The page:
This debate assumes that knowing something to be true entails believing it to be true.

        Very few philosophers dispute that premise and none dispute it for anything close to the rationale you provide.

    •  Quite So (4+ / 0-)
      Recommended by:
      moiv, Beket, Jain, Womantrust

      However, how one uses the word "believe" is important.

      No, I don't "believe in" evolution.  I "believe" it to be a fact based on the preponderance of evidence.  But the fundies like to state that we "believe in evolution" to twist the meaning and interpret it as us having "faith" in it, akin to some sort of religious belief.

      I finally put in a signature!

      by Boris Godunov on Mon Aug 18, 2008 at 01:17:09 PM PDT

      [ Parent ]

      •  I do believe in evolution (0+ / 0-)

        I think that claim is equivalent to the claim that I believe that evolution happened.

        What the fundies mistake is to think that all forms of believing or believing in share the same level of credibility -- that it is all just a matter of faith or opinion or whatever, except theirs is the correct faith or opinion.

        We shouldn't give up any ground on belief or believing in just because other people misuse these terms.

        There are other things we do clearly believe in. For instance, equal rights, rational foreign policy, health care, etc. These are moral positions rather than factual, but we can still believe in them for good reasons ... the provision of which reasons is sort of my day job.

        •  It is not my position that (1+ / 0-)
          Recommended by:
          moiv

          we should have no beliefs, but we recognize them for what they are.

          The central questions in this violent controversy are [1] at what point in development would it be reasonable and just to consider the developing fetus to have attained sufficient attributes and characteristics of personhood to be fully included in the social contract of rights and legal protection of those rights that binds us all and [2] when should the developing fetus be granted a legally protected right to life independent of the consent of the woman in whose body it resides?  This would have to be somewhere between two clusters of DNA sharing a common cell membrane at conception (which is never a "moment," by the way, but a process that takes place over hours) and the birth of a baby, normally about 38 weeks later.  But when?  When morally?  When legally?  At what point in time should the line be drawn?  

          The answer to such questions cannot be found in strictly scientific fact or expert medical opinion, since such disciplines are properly essentially mechanistic, objective, and neutral in their consideration of the objective nature of factual reality.  The question requires its answer not just from accurate knowledge and understanding of objective scientific fact, but from the inevitably subjective philosophical, religious, political, and legal considerations of how the moral and ethical significance of those facts should be adjudicated by law in a free and pluralistic society.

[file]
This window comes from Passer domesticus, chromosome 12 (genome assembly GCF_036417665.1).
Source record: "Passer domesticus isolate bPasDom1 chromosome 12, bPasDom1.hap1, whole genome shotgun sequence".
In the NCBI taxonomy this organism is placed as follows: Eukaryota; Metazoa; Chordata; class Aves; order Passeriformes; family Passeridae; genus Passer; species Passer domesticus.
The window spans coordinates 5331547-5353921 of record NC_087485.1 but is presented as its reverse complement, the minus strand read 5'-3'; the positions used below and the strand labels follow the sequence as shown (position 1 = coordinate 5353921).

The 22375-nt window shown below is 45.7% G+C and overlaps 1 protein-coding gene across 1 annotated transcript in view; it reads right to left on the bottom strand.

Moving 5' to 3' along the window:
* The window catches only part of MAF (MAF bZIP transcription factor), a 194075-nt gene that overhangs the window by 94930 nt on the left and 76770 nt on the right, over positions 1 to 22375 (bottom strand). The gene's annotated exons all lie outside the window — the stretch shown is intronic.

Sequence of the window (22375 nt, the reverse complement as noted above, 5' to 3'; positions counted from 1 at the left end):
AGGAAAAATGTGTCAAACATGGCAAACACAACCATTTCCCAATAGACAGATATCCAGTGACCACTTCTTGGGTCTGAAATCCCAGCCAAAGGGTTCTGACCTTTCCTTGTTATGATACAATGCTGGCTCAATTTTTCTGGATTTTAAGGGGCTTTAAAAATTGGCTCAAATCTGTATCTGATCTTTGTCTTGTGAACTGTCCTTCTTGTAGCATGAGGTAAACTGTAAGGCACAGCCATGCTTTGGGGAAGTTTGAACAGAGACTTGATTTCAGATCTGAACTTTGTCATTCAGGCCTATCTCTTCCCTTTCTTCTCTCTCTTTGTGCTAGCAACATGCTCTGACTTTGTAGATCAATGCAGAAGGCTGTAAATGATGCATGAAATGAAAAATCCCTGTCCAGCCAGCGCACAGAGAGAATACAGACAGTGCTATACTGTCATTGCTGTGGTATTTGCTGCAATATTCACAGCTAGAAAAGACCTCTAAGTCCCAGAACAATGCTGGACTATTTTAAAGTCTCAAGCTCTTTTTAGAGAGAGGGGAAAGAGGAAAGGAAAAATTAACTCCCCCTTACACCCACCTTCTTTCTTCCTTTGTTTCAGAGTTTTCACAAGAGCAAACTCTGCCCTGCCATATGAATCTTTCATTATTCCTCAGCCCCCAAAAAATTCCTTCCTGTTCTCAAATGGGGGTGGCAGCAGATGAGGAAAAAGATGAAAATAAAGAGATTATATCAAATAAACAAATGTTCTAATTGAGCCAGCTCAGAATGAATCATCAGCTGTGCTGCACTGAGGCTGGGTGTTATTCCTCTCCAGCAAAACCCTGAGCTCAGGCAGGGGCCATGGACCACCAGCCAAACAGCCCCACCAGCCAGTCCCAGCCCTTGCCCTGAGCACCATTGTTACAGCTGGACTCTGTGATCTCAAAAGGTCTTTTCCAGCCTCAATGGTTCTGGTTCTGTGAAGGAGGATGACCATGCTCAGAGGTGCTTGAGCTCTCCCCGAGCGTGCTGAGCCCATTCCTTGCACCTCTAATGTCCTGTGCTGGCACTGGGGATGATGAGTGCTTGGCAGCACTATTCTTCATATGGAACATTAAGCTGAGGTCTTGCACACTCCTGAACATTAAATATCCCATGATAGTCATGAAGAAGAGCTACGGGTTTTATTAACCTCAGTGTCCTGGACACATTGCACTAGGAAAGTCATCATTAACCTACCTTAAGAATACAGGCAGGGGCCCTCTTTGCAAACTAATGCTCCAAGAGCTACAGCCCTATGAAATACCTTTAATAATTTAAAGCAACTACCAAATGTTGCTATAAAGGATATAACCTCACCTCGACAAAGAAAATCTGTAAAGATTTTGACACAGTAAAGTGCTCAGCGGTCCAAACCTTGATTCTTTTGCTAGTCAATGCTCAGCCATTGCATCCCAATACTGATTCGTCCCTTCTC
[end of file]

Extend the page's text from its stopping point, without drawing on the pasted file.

Various factual considerations, all with superimposed moral and legal substance, must enter into this determination: sentience (determined by the progressive capability of the developing fetal brain for conscious awareness and volitional behavior), independent viability (the ability of the fetus to live on its own apart from the woman's body), the will and state of health of the pregnant woman, and the health of the fetus.  

          I believe the point, of necessity subjectively determined and inevitably arbitrary to a large extent, at which all these considerations would be reasonably balanced is the junction between the second and third trimesters of pregnancy, or at about 24 to 26 weeks gestation.  At this point, contrary to the sensationalized misinformation common in "pro-life" propaganda, the developing fetal brain is still developmentally at least several weeks short of sentience, and it is extremely rare for a fetus earlier than this stage to survive physical separation from the mother's womb, or birth, with even the most advanced neonatal care.  

          I would personally support the morality of late term (third trimester) abortion only in those cases in which the fetus is discovered to have severe anomalies incompatible with survival or meaningful life outside the womb, in cases in which the life or health of the pregnant woman would be seriously jeopardized by continuation of the pregnancy, and in some cases of rape or incest in which women’s awareness of being pregnant is occasionally delayed by psychological denial related to their post-traumatic mental states – and, of course, then only if freely chosen by the particular pregnant women involved.

          No matter how fervently you believe that you know what you merely believe, you merely believe it, and you might be wrong - very wrong.

          by Beket on Mon Aug 18, 2008 at 03:03:56 PM PDT

          [ Parent ]

          •  I'm not arguing against your position on abortion (2+ / 0-)
            Recommended by:
            moiv, Beket

            Or even your views about what positions are supported by scientific evidence and what positions are not.

            Instead, I'm pointing out that you have misused the term "belief" to refer to only those affirmations of propositions for which there is no good evidence.

            Some beliefs, both factual and moral, are backed up by very good reasons. Thus, you do believe in evolution and abortion rights, even if you say you don't. It's just that you don't merely believe in them. In addition, you have good reasons to support your belief.

            •  Perhaps (3+ / 0-)
              Recommended by:
              moiv, Beket, Jain